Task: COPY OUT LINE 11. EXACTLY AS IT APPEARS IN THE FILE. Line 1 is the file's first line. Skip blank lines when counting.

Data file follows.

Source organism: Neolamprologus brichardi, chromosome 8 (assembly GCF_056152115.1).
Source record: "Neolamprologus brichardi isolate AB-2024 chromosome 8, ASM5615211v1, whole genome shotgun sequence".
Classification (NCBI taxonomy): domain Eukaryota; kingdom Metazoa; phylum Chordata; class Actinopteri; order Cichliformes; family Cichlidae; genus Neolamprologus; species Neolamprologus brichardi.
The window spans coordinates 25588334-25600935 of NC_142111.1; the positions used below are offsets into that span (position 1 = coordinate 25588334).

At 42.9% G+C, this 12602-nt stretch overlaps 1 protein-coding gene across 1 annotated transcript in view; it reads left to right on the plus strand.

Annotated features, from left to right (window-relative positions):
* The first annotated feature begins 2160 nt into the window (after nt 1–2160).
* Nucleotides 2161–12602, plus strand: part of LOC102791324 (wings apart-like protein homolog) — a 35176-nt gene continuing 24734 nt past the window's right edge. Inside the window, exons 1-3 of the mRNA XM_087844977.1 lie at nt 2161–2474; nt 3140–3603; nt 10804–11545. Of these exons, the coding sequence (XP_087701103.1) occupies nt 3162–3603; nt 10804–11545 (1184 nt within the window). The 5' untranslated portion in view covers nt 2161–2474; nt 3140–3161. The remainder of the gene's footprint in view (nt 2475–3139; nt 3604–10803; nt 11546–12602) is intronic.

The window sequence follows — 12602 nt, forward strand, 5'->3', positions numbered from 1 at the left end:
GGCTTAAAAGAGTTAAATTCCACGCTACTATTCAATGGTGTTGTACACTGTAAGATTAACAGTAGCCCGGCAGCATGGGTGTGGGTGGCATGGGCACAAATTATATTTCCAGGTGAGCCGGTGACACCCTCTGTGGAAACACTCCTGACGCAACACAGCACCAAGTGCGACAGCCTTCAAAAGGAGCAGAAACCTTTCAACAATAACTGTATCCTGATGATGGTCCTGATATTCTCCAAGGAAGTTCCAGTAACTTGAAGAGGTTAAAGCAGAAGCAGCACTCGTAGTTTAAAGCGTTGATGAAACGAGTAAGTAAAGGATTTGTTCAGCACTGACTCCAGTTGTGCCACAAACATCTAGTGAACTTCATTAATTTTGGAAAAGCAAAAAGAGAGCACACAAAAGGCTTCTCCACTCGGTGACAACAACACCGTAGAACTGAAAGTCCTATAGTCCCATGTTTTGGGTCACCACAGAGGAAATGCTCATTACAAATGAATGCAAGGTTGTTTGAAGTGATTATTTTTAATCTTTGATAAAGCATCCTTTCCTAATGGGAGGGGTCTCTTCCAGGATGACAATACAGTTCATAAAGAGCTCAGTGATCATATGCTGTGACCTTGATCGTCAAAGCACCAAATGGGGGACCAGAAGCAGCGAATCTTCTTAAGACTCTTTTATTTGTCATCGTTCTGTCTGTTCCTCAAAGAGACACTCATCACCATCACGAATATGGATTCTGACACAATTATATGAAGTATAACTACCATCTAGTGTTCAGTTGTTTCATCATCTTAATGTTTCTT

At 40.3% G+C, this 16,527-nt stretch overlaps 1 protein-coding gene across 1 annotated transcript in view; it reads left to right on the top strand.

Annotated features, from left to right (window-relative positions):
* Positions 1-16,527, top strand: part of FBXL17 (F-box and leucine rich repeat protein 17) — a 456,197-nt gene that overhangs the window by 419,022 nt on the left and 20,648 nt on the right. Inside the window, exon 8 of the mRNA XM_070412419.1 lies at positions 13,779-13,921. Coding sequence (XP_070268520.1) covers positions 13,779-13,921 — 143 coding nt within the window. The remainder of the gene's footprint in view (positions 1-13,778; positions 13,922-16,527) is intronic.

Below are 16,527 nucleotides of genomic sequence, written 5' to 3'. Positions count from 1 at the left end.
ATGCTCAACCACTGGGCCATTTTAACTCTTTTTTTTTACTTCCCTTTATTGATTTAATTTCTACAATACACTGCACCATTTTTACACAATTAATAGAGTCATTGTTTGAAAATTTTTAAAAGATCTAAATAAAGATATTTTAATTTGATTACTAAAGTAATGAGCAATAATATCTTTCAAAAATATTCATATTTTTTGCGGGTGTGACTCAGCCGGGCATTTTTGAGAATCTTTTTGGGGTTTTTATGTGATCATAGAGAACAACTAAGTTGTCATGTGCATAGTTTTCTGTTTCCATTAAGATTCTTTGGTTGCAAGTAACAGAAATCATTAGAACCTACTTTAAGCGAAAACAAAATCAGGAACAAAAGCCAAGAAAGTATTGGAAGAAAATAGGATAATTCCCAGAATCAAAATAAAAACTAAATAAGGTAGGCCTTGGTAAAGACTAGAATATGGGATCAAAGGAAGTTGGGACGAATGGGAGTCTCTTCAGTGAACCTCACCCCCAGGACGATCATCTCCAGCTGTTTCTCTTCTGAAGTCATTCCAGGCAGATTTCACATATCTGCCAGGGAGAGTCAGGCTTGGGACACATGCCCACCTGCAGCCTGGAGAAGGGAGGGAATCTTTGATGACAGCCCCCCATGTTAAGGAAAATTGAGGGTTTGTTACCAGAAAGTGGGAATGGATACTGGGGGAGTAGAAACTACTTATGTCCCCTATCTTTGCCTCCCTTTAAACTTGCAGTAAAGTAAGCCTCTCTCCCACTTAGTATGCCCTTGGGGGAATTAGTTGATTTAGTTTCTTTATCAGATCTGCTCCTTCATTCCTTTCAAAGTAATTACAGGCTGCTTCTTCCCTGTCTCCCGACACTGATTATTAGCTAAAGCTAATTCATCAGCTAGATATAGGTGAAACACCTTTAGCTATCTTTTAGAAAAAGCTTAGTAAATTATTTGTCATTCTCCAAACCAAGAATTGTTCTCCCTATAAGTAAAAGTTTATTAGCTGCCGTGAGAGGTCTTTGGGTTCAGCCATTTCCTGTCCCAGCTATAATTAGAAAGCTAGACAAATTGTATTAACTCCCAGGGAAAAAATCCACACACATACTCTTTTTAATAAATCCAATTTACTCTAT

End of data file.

At 40.3% G+C, this 16,527-nt stretch overlaps 1 protein-coding gene across 1 annotated transcript in view; it reads left to right on the top strand.